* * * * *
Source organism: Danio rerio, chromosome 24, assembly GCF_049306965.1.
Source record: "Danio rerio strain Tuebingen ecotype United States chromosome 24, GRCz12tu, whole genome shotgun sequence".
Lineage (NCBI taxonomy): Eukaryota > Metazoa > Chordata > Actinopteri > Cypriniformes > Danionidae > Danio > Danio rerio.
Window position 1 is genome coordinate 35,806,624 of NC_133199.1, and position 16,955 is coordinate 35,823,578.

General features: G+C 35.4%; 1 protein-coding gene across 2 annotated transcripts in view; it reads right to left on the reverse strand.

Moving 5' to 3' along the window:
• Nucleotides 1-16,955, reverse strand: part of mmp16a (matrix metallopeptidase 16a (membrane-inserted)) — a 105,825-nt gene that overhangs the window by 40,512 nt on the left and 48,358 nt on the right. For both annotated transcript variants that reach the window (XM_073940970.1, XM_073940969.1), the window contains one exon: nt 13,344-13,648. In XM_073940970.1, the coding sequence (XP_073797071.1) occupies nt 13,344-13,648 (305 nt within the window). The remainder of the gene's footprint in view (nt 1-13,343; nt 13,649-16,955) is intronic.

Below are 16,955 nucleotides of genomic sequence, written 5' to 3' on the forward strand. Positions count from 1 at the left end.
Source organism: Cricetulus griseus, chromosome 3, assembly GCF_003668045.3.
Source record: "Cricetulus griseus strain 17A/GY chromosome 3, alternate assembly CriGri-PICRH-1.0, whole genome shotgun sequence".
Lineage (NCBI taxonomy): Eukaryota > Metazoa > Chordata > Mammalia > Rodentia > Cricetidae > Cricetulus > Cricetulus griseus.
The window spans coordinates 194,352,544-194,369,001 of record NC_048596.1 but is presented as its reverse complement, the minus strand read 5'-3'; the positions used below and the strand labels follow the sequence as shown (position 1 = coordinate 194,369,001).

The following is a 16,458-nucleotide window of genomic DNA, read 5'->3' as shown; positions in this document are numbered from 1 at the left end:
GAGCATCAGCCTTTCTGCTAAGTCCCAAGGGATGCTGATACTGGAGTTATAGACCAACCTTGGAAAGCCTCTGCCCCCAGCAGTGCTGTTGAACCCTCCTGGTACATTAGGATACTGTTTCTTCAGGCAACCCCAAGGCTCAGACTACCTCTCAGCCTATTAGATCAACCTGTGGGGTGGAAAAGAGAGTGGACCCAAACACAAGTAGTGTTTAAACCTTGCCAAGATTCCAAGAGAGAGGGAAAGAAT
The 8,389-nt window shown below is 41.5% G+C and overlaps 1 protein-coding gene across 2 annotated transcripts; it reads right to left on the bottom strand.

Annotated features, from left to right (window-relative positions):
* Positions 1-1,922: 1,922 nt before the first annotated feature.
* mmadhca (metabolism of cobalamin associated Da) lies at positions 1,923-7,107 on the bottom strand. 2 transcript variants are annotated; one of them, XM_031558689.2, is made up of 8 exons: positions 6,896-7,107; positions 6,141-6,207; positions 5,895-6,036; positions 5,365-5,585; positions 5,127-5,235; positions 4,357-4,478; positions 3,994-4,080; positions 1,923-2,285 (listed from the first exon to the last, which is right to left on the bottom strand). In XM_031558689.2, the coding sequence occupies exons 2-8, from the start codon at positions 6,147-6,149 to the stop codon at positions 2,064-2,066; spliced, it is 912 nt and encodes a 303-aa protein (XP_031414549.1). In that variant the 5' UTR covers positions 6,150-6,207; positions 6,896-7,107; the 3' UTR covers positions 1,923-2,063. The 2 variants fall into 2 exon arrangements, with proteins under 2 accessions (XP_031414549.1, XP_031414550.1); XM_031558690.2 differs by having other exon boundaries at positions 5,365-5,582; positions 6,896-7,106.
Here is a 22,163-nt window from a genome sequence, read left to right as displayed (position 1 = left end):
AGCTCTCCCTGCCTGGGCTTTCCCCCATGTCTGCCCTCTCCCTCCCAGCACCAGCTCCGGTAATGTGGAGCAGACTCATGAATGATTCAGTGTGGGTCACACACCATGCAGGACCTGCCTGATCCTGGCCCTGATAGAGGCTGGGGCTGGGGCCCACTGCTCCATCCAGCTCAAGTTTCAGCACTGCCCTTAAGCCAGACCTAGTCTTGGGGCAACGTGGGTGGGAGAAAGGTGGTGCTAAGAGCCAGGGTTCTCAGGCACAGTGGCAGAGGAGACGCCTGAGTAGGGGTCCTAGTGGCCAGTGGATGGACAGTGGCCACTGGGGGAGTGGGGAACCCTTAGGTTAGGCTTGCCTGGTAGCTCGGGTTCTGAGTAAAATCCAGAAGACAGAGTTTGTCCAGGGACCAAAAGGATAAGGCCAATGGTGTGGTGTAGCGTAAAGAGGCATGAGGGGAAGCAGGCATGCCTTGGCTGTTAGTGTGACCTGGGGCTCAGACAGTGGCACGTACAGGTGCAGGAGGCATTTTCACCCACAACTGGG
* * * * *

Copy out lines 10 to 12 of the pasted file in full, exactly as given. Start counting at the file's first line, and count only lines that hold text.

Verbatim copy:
Source record: "Cricetulus griseus strain 17A/GY chromosome 3, alternate assembly CriGri-PICRH-1.0, whole genome shotgun sequence".
Lineage (NCBI taxonomy): Eukaryota > Metazoa > Chordata > Mammalia > Rodentia > Cricetidae > Cricetulus > Cricetulus griseus.
The window spans coordinates 194,352,544-194,369,001 of record NC_048596.1 but is presented as its reverse complement, the minus strand read 5'-3'; the positions used below and the strand labels follow the sequence as shown (position 1 = coordinate 194,369,001).